As can be seen in the chart on the right, FPI’s predicted winning percentages corresponded closely to the actual winning percentage of teams this season. For example, when FPI gave a team between a 70 percent and 80 percent chance to win, those teams actually won 74 percent of the time. FPI's game predictions were fairly accurate in terms of the confidence the system had in each favorite winning.
FPI preseason projections
For a second straight year, ESPN released a preseason FPI that was based on a team’s prior performance, returning starters, recruiting data and coaching tenure. Unlike in 2014, when the top teams in the preseason AP Poll made the playoff, this year was much harder to predict.
Every team to make the playoff ranked in the top 20 of preseason FPI, but with a number of those teams losing a significant number of starters on one side of the ball (Clemson on defense and Alabama on offense), teams such as Ohio State, Baylor and TCU were all expected to be stronger than the four playoff participants.
Again, rankings are fun to debate, but ultimately preseason FPI should be judged on each team’s projected win total (which accounts for team strength and schedule) and conference projections.
FPI’s preseason projected win totals were within one win of the actual win totals for more than a third of FBS teams and within two wins for nearly two-thirds of teams. There were a number of teams, however, that FPI over- or underestimated.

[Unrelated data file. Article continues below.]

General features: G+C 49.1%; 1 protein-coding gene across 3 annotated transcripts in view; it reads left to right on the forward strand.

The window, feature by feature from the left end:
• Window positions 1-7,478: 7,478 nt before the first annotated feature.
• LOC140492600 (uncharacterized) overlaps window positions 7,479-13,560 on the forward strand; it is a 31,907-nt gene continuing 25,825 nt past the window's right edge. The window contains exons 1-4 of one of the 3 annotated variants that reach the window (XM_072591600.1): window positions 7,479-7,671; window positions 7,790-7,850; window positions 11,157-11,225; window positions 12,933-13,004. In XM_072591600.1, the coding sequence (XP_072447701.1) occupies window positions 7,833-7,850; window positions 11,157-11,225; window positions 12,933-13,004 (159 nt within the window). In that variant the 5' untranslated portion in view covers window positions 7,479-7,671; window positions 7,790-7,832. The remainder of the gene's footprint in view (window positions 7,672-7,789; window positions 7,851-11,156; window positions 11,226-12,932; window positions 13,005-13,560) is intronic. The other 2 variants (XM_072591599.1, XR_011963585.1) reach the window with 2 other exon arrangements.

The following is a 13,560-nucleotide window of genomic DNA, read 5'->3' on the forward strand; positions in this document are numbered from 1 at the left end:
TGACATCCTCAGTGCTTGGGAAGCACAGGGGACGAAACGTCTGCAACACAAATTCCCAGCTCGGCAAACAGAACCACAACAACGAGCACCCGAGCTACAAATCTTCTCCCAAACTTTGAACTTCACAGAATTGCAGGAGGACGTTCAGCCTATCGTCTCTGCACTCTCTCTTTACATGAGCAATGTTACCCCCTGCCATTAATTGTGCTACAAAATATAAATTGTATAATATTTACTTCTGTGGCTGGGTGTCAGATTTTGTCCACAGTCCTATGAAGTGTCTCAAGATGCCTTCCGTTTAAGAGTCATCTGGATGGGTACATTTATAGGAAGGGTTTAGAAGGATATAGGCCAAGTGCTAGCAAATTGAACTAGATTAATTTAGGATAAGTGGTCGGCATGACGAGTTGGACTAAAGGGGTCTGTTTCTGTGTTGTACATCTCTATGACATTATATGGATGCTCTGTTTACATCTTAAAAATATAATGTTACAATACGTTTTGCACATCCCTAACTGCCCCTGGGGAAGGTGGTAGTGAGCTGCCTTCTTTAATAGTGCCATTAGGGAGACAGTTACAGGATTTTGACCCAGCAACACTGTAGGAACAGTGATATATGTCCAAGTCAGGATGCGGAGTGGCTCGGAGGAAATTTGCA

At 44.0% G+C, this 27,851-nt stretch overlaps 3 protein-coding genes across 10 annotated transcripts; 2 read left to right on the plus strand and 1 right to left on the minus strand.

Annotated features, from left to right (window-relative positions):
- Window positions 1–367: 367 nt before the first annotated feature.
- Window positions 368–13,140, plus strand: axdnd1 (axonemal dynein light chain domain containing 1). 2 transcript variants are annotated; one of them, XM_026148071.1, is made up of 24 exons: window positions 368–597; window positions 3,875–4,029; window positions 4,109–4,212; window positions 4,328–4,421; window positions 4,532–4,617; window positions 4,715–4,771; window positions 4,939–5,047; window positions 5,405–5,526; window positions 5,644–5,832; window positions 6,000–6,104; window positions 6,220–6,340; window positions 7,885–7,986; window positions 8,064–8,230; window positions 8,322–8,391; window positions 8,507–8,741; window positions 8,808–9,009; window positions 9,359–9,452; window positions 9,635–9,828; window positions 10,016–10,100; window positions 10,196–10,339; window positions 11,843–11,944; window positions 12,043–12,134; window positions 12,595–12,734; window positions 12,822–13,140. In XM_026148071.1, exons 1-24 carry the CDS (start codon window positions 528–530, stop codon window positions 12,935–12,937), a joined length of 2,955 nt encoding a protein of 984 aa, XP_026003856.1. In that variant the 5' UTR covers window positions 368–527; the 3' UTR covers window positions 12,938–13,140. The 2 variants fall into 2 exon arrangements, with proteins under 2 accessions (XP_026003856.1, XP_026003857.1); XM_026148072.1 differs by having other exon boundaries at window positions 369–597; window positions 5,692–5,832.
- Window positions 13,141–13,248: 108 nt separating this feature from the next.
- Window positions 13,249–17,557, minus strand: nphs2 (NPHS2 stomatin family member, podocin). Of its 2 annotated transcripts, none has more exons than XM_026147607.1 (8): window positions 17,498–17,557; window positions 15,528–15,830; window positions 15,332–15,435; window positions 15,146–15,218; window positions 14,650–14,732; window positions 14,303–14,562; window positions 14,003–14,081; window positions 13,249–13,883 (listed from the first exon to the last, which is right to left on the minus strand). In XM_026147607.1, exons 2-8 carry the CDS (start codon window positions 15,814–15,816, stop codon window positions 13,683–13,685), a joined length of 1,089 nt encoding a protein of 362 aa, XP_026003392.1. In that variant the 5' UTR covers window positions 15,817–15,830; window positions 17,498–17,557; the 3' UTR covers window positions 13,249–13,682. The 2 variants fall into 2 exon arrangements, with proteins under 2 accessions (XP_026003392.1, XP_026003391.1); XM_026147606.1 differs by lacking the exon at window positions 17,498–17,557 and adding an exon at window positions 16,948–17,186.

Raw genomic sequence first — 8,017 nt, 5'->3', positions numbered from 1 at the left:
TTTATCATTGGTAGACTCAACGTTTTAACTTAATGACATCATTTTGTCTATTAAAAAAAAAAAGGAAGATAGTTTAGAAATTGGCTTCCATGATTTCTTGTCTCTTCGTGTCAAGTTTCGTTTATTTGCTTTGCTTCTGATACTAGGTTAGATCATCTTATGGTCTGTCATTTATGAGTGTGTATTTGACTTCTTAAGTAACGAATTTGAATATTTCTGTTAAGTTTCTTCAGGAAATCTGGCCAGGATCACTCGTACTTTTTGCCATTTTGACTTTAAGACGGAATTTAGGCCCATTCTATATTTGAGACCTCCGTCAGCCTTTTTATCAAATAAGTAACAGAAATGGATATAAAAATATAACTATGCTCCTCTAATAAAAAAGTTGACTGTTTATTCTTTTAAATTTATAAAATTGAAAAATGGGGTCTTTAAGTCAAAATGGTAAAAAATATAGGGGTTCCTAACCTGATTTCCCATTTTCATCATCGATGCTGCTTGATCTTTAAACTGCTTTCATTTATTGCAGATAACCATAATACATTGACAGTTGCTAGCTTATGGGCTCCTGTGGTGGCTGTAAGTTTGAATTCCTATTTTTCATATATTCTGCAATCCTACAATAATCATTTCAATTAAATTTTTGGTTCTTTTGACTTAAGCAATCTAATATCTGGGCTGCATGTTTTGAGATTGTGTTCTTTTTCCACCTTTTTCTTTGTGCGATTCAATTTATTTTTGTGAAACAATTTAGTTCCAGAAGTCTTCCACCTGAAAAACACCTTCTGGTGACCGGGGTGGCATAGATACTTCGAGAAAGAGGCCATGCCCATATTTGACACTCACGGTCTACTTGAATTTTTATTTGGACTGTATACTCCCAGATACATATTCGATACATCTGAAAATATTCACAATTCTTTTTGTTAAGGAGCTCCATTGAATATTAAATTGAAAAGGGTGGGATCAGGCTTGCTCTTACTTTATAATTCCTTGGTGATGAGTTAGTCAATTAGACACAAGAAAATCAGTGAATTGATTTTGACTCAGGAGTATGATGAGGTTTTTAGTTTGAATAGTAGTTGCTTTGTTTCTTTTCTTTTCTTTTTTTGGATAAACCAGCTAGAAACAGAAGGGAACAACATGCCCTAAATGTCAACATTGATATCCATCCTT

UCF (projected to win 6.4 games), Ball State (projected to win 7.1 games) and Georgia Tech (projected to win 7.1 games) were all teams that FPI overestimated entering the season. Some of these are understandable -- the Knights had won at least nine games in each of their previous three seasons and the Yellow Jackets were coming off an 11-win season and Orange Bowl victory. Vegas actually had a higher over/under win total for those two teams.
Iowa (projected to win 6.6 games), Houston (projected to win 6.7 games) and Bowling Green (projected to win 4.7 games) are all teams that FPI underestimated. FPI saw that all three of those teams ranked outside the top 60 in the FBS in overall efficiency in 2014, but each of those schools deserve credit for fantastic seasons.
In terms of conference projections, FPI set a high bar for itself after the FPI preseason favorite won seven of the 10 FBS conferences last year. This year was a much harder year to predict; among Power 5 conferences, only the ACC correctly identified its champion in its preseason media poll. Michigan State and Oklahoma didn’t even receive a single vote to win their conferences from the media. FPI gave each of those teams about a 15 percent chance to take home its conference -- small, but not zero as the media poll would suggest.
We aren’t afraid to admit our “misses” -- FPI underestimated Alabama. It saw that the Tide were returning three offensive starters (not returning a QB) and were set to play the toughest schedule in the nation. FPI gave Alabama a 5.4 percent chance to win the conference, which was at least a higher percentage than media darling Auburn (1.4 percent). FPI was basically in line with ESPN’s analysts preseason picks for the Big 12, Big Ten and Pac-12.
Overall, FPI had some wins and losses throughout this season, but its general prediction accuracy was strong. We are never content, though, and will strive to make FPI's predictions as strong as possible for future seasons.
Feel free to track FPI’s progress throughout bowl season and be on the lookout for FPI’s way-too-early preseason FPI for the 2016 season, which will be released shortly after signing day.